It’s that time of year – eggnog, AGMs and enforced jollity. Tuesday night saw 25 or so people attend the Manchester Friends of the Earth do at the Angel pub near the new whizz-bang “green” Co-op building (insert dubious spatial metaphor here).
Before the slightly expensive meal, the formal business was conducted. (I had a 10.6% beer on an empty stomach, so I can’t totally vouch for the points below)
- They’ve raised their membership from 67 (they had a spring clean at end of 2011) to 127.
- Ali Abbas, membership secretary, confessed a love of donut graphs, and was heckled “get a life.” The heckler was forcibly ejected.*
- FoE is raising its membership rates (the first time since 2006). $6 unwaged, £12 low waged, £24 waged and £36 for a household. They may look at doing some fund-raisers instead of asking the faithful to dig deeper, but that depends on who comes forward to do stuff.
- Treasurer’s report – things mostly static since last year. Bank account healthier than the Arctic eco-system, but then again, that’s not saying so much.
- Cat Thomson had to step down after three years as a co-ordinator, and there were no nominations to replace her, so co-ordinators are now Pete Abel and Colette Humphrey.
- Lindsey Fall joins the committee as the Media Officer.
- They’re looking for a new Treasurer asap.
In the coming year they will be
- doing a “Feeding the 5000” event
- Taking part in an Oxford Road consultation
- Doing an Energy Bill public meeting
- Having a visit from their top bod, Andy Atkins
- Bee Campaigning
- Lobbying the Tory Party conference (it’s here in sunny Manc).
Meanwhile, the following night saw “Action for Sustainable Living” meet for a knees up at Platt Fields Chapel, attended by 45ish people. AfSL’s Chairman Chris Wright was in somewhat pensive mood, pointing to a future where grants will be ever harder to come by (for example, schools no longer commissioning work). This, the eighth year of AfSL’s growth, may be the last, he said. Meanwhile, the “Energy Academy” was growing, and morale among staff and volunteers remains high.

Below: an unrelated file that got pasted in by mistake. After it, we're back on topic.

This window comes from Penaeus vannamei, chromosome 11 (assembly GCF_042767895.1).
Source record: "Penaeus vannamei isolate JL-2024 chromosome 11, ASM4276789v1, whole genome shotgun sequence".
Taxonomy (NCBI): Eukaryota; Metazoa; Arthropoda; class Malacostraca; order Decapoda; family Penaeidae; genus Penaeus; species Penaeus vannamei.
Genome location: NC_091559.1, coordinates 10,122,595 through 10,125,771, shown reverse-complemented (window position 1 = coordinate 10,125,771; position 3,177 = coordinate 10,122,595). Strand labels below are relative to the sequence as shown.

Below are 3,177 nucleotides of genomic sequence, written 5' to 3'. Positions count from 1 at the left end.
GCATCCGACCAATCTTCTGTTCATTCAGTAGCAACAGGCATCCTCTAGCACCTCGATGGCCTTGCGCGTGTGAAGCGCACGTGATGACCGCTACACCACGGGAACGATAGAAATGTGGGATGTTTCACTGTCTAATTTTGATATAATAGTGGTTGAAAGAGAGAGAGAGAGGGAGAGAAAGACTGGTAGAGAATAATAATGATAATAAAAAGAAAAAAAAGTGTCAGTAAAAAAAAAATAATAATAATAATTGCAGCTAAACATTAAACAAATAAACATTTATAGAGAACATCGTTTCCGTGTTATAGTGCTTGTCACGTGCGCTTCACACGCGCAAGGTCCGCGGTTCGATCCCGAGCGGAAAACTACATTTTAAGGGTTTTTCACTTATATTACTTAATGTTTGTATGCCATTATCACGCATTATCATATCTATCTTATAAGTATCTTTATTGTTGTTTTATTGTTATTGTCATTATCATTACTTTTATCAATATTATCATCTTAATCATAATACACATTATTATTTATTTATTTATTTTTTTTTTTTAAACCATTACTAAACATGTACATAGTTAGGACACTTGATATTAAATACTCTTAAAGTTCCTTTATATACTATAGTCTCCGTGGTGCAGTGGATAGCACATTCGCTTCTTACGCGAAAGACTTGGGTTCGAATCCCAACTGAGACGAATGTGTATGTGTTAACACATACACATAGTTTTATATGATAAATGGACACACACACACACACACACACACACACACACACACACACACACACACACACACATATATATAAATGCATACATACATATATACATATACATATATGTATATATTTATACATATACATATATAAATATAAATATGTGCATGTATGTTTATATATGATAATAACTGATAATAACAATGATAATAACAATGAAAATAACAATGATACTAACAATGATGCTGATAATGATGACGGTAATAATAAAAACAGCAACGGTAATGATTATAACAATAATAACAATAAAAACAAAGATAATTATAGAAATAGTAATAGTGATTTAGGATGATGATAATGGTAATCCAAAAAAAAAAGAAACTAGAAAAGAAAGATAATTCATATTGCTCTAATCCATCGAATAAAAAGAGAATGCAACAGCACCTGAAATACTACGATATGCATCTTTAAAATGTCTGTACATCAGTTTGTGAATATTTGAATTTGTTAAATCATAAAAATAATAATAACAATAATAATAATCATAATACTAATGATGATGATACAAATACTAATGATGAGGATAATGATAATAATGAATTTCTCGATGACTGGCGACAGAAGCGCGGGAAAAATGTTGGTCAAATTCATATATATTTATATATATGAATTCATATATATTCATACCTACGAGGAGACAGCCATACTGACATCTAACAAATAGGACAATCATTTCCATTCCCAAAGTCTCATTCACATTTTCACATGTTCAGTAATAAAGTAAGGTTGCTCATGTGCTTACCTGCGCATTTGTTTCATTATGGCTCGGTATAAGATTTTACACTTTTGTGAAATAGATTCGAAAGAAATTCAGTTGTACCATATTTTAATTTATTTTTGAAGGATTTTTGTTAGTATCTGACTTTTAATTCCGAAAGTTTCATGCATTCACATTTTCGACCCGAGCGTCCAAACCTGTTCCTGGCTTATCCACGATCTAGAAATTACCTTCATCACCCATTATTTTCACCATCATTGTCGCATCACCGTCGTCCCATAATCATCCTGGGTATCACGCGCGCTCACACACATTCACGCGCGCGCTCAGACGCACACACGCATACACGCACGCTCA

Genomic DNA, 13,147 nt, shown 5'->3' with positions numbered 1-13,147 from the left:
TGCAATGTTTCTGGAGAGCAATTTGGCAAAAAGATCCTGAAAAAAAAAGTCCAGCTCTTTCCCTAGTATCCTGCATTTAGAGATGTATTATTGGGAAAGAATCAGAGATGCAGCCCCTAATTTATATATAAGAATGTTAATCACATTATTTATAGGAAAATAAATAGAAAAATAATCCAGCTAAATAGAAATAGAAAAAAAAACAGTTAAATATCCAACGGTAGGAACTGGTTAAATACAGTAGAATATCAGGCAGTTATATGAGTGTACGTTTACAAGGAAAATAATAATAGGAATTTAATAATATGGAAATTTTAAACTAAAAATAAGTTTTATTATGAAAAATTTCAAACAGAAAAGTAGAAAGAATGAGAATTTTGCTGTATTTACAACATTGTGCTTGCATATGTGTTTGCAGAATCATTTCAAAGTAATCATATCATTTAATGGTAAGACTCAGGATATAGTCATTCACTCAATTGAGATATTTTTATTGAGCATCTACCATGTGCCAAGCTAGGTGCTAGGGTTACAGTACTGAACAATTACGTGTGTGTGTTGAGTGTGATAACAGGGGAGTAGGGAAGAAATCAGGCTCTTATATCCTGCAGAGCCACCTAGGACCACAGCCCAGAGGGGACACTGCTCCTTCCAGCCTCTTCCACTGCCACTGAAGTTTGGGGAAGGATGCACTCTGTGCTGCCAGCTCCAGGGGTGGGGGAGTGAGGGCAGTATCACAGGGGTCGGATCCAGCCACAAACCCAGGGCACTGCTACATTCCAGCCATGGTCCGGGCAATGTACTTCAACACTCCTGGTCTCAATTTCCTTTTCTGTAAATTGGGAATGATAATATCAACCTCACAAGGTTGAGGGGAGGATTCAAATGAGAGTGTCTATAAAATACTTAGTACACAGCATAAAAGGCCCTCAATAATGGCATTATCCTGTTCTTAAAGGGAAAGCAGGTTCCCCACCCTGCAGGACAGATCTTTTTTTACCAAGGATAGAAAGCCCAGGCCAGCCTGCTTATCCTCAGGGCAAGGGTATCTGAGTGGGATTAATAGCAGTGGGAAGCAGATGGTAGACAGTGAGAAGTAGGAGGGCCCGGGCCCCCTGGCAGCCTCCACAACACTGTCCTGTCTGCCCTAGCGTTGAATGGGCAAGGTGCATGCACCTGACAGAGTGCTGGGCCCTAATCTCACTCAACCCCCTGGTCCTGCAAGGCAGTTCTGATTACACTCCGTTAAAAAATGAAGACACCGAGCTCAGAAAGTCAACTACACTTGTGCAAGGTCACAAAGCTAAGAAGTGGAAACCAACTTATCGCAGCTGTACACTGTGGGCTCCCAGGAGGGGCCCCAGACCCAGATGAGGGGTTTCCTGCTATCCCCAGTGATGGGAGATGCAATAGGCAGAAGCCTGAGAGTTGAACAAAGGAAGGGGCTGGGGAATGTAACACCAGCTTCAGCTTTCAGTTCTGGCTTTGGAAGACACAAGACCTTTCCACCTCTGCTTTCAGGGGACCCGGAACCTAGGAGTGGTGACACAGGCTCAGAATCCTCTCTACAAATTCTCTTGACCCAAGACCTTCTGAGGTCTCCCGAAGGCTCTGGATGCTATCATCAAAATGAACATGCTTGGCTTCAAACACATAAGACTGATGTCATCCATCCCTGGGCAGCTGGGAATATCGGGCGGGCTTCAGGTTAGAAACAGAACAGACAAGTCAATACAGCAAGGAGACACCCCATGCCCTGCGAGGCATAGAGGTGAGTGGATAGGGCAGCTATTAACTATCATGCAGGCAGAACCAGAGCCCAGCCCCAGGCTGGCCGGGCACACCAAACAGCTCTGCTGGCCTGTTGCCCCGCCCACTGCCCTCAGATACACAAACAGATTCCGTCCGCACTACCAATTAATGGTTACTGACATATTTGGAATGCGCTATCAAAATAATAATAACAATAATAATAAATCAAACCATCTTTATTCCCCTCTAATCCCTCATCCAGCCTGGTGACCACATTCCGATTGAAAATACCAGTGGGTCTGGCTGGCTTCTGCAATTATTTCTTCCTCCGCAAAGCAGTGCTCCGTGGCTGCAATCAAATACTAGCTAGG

The evening then continued with mingling, workshops (though these couldn’t compete with the yummy vegetarian/vegan buffet) and short presentations about Little Green Feats, Stitched Up and the work former AfSl local project manager Joe Hulme is doing with the Greater Manchester Fire and Rescue Service.
Common features (and these are not criticisms; just observations. And MCFly doesn’t do any better when it hosts events.)
Both rooms were overwhelmingly white.
Pretty much everyone in both rooms had a university education (I am guessing, it’s true!!)
The average age range was 20s to 30s, with a smattering of young uns and super-annuated codgers, still abel to get around.
What is to be done?
Something has to be! We really really cannot go on like this. Or rather, we can, because that’s the nature of the smugosphere. But we shouldn’t.
MCFly will extend a challenge – that we sort of started at the AfSL event – to various significant beasts in the ecosystem of Manchester ‘campaigning’/’activism’/’activity’. And the challenge is this: Imagine it is 2020, and your organisation has not only survived, but has grown in size and influence. What happened? What did you do in the years 2013 and 2014 to make the difference, that was different from the previous years of going through the motions? Did it hurt? What had been stopping you from doing it sooner?
And yes, MCFly will be trying to rise to that challenge too.
* Actual facts may vary. Always read the label grovelling mea culpa and retraction